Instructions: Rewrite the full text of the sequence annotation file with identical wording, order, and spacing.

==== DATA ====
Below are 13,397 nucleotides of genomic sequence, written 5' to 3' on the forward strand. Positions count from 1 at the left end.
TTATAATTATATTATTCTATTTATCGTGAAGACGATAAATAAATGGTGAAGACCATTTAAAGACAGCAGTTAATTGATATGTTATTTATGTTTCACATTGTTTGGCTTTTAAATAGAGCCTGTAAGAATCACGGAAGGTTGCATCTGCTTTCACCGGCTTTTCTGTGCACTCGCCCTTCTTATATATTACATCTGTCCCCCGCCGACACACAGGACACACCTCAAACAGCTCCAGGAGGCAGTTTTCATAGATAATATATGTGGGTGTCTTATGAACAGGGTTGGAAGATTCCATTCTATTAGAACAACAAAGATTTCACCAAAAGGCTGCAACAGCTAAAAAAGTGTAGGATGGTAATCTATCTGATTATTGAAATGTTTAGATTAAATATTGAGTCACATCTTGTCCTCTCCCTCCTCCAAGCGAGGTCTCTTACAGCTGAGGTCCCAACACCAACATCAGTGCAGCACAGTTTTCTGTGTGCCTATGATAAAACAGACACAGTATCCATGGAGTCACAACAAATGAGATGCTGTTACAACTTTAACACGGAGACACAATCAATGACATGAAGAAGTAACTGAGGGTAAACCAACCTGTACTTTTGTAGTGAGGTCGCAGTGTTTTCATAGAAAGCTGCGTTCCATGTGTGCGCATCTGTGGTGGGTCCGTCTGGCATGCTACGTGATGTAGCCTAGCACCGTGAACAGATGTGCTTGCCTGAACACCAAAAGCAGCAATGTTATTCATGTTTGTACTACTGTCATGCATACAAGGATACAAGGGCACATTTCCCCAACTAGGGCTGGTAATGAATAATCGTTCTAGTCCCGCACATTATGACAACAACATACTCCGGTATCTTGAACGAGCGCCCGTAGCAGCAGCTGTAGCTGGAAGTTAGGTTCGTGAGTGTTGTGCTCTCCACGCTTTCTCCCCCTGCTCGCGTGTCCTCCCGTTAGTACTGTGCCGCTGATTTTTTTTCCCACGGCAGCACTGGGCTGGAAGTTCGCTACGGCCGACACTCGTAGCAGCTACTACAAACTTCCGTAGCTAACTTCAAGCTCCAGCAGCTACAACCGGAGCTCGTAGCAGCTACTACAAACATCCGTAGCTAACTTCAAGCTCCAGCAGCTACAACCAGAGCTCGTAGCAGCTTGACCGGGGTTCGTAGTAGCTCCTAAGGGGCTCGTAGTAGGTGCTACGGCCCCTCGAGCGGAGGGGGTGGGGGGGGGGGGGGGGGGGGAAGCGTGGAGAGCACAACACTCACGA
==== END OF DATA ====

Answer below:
Below are 13,397 nucleotides of genomic sequence, written 5' to 3' on the forward strand. Positions count from 1 at the left end.
TTATAATTATATTATTCTATTTATCGTGAAGACGATAAATAAATGGTGAAGACCATTTAAAGACAGCAGTTAATTGATATGTTATTTATGTTTCACATTGTTTGGCTTTTAAATAGAGCCTGTAAGAATCACGGAAGGTTGCATCTGCTTTCACCGGCTTTTCTGTGCACTCGCCCTTCTTATATATTACATCTGTCCCCCGCCGACACACAGGACACACCTCAAACAGCTCCAGGAGGCAGTTTTCATAGATAATATATGTGGGTGTCTTATGAACAGGGTTGGAAGATTCCATTCTATTAGAACAACAAAGATTTCACCAAAAGGCTGCAACAGCTAAAAAAGTGTAGGATGGTAATCTATCTGATTATTGAAATGTTTAGATTAAATATTGAGTCACATCTTGTCCTCTCCCTCCTCCAAGCGAGGTCTCTTACAGCTGAGGTCCCAACACCAACATCAGTGCAGCACAGTTTTCTGTGTGCCTATGATAAAACAGACACAGTATCCATGGAGTCACAACAAATGAGATGCTGTTACAACTTTAACACGGAGACACAATCAATGACATGAAGAAGTAACTGAGGGTAAACCAACCTGTACTTTTGTAGTGAGGTCGCAGTGTTTTCATAGAAAGCTGCGTTCCATGTGTGCGCATCTGTGGTGGGTCCGTCTGGCATGCTACGTGATGTAGCCTAGCACCGTGAACAGATGTGCTTGCCTGAACACCAAAAGCAGCAATGTTATTCATGTTTGTACTACTGTCATGCATACAAGGATACAAGGGCACATTTCCCCAACTAGGGCTGGTAATGAATAATCGTTCTAGTCCCGCACATTATGACAACAACATACTCCGGTATCTTGAACGAGCGCCCGTAGCAGCAGCTGTAGCTGGAAGTTAGGTTCGTGAGTGTTGTGCTCTCCACGCTTTCTCCCCCTGCTCGCGTGTCCTCCCGTTAGTACTGTGCCGCTGATTTTTTTTCCCACGGCAGCACTGGGCTGGAAGTTCGCTACGGCCGACACTCGTAGCAGCTACTACAAACTTCCGTAGCTAACTTCAAGCTCCAGCAGCTACAACCGGAGCTCGTAGCAGCTACTACAAACATCCGTAGCTAACTTCAAGCTCCAGCAGCTACAACCAGAGCTCGTAGCAGCTTGACCGGGGTTCGTAGTAGCTCCTAAGGGGCTCGTAGTAGGTGCTACGGCCCCTCGAGCGGAGGGGGTGGGGGGGGGGGGGGGGGGGGAAGCGTGGAGAGCACAACACTCACGA